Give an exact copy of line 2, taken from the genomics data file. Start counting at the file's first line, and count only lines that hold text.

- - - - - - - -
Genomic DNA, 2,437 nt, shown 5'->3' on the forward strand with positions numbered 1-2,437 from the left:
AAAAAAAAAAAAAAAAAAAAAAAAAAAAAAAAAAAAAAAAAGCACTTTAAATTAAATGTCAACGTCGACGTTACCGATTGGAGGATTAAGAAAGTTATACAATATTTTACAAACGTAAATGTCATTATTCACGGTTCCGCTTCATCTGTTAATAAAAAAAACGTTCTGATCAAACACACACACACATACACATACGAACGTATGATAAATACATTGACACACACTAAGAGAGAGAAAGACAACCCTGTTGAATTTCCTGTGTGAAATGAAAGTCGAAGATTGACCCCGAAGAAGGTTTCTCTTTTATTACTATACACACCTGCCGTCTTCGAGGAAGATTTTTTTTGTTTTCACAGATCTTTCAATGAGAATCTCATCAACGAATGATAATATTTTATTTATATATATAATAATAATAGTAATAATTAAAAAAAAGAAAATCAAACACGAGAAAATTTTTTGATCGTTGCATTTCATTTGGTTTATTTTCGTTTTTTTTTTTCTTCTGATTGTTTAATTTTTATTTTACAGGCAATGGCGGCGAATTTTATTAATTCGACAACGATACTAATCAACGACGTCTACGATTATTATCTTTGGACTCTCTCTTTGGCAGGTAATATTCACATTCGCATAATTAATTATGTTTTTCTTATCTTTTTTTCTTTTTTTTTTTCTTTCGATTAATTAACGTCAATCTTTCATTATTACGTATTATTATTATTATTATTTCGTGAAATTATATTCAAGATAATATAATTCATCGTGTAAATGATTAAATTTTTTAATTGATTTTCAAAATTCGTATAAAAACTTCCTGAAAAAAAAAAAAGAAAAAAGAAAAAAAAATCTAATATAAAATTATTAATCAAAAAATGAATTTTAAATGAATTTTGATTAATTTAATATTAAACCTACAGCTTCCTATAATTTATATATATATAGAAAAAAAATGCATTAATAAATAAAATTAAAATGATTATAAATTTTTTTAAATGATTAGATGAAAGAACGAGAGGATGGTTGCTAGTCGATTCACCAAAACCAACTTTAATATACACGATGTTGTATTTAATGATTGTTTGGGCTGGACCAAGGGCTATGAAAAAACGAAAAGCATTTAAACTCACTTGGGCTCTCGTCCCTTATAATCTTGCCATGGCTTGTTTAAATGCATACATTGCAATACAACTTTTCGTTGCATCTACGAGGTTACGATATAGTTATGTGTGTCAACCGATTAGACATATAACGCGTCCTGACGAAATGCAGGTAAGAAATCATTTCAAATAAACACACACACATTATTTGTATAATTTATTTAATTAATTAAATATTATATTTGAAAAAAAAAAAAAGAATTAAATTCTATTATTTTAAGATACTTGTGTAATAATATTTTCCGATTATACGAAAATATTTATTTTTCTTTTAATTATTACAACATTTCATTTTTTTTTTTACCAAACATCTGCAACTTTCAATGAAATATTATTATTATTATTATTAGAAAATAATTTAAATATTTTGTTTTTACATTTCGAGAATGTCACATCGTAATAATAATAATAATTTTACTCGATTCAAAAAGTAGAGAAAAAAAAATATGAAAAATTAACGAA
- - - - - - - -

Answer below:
AAAAAAAAAAAAAAAAAAAAAAAAAAAAAAAAAAAAAAAAAGCACTTTAAATTAAATGTCAACGTCGACGTTACCGATTGGAGGATTAAGAAAGTTATACAATATTTTACAAACGTAAATGTCATTATTCACGGTTCCGCTTCATCTGTTAATAAAAAAAACGTTCTGATCAAACACACACACACATACACATACGAACGTATGATAAATACATTGACACACACTAAGAGAGAGAAAGACAACCCTGTTGAATTTCCTGTGTGAAATGAAAGTCGAAGATTGACCCCGAAGAAGGTTTCTCTTTTATTACTATACACACCTGCCGTCTTCGAGGAAGATTTTTTTTGTTTTCACAGATCTTTCAATGAGAATCTCATCAACGAATGATAATATTTTATTTATATATATAATAATAATAGTAATAATTAAAAAAAAGAAAATCAAACACGAGAAAATTTTTTGATCGTTGCATTTCATTTGGTTTATTTTCGTTTTTTTTTTTCTTCTGATTGTTTAATTTTTATTTTACAGGCAATGGCGGCGAATTTTATTAATTCGACAACGATACTAATCAACGACGTCTACGATTATTATCTTTGGACTCTCTCTTTGGCAGGTAATATTCACATTCGCATAATTAATTATGTTTTTCTTATCTTTTTTTCTTTTTTTTTTTCTTTCGATTAATTAACGTCAATCTTTCATTATTACGTATTATTATTATTATTATTTCGTGAAATTATATTCAAGATAATATAATTCATCGTGTAAATGATTAAATTTTTTAATTGATTTTCAAAATTCGTATAAAAACTTCCTGAAAAAAAAAAAAGAAAAAAGAAAAAAAAATCTAATATAAAATTATTAATCAAAAAATGAATTTTAAATGAATTTTGATTAATTTAATATTAAACCTACAGCTTCCTATAATTTATATATATATAGAAAAAAAATGCATTAATAAATAAAATTAAAATGATTATAAATTTTTTTAAATGATTAGATGAAAGAACGAGAGGATGGTTGCTAGTCGATTCACCAAAACCAACTTTAATATACACGATGTTGTATTTAATGATTGTTTGGGCTGGACCAAGGGCTATGAAAAAACGAAAAGCATTTAAACTCACTTGGGCTCTCGTCCCTTATAATCTTGCCATGGCTTGTTTAAATGCATACATTGCAATACAACTTTTCGTTGCATCTACGAGGTTACGATATAGTTATGTGTGTCAACCGATTAGACATATAACGCGTCCTGACGAAATGCAGGTAAGAAATCATTTCAAATAAACACACACACATTATTTGTATAATTTATTTAATTAATTAAATATTATATTTGAAAAAAAAAAAAAGAATTAAATTCTATTATTTTAAGATACTTGTGTAATAATATTTTCCGATTATACGAAAATATTTATTTTTCTTTTAATTATTACAACATTTCATTTTTTTTTTTACCAAACATCTGCAACTTTCAATGAAATATTATTATTATTATTATTAGAAAATAATTTAAATATTTTGTTTTTACATTTCGAGAATGTCACATCGTAATAATAATAATAATTTTACTCGATTCAAAAAGTAGAGAAAAAAAAATATGAAAAATTAACGAA